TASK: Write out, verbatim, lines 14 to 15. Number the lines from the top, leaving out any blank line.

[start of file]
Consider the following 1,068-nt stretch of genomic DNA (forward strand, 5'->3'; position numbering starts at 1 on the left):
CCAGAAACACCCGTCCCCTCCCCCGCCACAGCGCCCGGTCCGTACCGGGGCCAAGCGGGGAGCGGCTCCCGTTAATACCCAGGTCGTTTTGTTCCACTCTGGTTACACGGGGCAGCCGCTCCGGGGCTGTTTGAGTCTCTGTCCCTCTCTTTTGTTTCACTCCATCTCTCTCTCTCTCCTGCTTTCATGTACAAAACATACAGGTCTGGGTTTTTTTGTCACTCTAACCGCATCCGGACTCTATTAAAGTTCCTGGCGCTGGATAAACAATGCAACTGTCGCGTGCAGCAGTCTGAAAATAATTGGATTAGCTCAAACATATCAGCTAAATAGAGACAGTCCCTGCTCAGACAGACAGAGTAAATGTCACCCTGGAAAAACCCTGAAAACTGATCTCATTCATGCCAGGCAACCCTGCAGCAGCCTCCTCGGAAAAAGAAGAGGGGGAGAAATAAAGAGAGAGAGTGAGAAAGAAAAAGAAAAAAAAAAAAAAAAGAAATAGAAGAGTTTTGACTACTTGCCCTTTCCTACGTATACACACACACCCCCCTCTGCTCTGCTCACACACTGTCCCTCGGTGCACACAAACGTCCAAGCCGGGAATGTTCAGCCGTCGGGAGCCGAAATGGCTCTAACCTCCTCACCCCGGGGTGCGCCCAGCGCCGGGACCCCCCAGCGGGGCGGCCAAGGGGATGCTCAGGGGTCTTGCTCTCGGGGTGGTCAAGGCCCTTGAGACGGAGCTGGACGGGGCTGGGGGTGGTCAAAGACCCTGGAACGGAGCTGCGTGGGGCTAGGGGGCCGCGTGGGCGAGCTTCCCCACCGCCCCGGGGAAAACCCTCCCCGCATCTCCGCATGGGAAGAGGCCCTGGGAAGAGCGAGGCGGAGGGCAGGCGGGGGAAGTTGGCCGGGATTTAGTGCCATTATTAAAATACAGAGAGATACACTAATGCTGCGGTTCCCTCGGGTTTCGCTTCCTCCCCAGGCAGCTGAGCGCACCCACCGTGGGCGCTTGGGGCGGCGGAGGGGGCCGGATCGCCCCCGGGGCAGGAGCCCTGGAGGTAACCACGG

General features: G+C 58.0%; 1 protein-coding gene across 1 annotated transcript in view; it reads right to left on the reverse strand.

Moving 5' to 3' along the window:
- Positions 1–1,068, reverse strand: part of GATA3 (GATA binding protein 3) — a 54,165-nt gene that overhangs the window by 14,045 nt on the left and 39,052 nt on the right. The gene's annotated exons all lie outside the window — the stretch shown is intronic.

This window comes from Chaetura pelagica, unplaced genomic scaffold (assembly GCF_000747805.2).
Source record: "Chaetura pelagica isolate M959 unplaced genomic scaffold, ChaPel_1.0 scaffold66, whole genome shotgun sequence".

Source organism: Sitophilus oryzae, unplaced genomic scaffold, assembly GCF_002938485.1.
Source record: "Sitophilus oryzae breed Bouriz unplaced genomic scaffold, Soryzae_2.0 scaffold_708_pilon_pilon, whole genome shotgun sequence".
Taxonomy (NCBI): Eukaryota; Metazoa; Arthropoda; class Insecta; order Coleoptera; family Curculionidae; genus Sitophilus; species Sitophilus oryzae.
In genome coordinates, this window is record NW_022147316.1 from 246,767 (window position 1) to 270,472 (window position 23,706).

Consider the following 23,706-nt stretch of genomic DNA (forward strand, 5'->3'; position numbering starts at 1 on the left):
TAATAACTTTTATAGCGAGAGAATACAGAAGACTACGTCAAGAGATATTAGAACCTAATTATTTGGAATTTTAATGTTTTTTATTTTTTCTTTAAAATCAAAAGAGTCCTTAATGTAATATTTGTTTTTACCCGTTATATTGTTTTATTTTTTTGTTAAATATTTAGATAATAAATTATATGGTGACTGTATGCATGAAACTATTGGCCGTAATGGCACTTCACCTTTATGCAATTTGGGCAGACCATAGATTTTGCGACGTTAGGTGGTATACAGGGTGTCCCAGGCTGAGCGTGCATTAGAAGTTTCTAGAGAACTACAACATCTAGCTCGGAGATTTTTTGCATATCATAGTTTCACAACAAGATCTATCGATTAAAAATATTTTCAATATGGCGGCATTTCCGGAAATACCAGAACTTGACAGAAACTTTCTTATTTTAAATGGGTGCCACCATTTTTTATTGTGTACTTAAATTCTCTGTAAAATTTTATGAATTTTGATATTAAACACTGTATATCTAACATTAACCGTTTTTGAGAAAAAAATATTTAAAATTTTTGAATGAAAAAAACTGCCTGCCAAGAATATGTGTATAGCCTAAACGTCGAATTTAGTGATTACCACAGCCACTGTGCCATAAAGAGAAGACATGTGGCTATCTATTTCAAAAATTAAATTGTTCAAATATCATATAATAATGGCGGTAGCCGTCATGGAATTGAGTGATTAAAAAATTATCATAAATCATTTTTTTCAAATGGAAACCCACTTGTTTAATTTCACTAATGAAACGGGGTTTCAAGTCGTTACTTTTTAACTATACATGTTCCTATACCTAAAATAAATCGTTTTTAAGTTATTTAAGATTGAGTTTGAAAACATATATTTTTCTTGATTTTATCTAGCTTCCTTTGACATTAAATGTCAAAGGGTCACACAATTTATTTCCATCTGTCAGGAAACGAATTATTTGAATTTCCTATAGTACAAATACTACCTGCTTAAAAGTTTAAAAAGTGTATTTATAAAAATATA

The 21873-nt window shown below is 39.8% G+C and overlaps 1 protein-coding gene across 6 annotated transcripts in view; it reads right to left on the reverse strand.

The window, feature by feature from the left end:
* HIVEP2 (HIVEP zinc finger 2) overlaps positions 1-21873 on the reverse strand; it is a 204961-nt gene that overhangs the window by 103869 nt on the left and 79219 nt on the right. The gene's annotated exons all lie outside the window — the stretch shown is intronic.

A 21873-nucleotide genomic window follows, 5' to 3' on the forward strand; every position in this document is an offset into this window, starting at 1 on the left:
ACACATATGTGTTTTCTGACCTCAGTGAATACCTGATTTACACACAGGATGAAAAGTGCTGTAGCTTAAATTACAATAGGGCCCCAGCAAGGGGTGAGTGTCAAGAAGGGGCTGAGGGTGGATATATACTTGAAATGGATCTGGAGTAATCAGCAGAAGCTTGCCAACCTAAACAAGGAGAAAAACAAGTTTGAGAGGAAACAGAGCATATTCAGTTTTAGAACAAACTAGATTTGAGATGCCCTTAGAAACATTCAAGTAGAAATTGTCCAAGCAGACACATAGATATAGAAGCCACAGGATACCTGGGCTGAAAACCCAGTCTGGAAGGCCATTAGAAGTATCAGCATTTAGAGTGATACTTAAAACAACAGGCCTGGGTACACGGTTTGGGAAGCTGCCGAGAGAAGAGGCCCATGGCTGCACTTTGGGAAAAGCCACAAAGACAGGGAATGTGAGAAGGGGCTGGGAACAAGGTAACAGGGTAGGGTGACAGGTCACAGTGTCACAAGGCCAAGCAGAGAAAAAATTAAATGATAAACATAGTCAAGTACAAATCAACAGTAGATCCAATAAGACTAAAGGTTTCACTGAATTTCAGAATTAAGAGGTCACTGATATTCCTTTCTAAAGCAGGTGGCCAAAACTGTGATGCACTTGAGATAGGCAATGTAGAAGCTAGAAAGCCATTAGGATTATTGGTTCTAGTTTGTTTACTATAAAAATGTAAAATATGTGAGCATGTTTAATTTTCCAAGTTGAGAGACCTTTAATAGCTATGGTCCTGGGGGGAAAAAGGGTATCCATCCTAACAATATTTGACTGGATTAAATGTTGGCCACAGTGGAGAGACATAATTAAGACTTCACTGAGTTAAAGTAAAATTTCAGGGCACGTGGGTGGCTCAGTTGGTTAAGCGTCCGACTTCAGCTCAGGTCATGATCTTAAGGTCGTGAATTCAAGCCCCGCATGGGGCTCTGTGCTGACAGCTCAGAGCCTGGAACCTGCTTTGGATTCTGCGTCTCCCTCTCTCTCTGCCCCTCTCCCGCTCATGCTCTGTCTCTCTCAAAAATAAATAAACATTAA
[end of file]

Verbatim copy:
The 21873-nt window shown below is 39.8% G+C and overlaps 1 protein-coding gene across 6 annotated transcripts in view; it reads right to left on the reverse strand.

The window, feature by feature from the left end: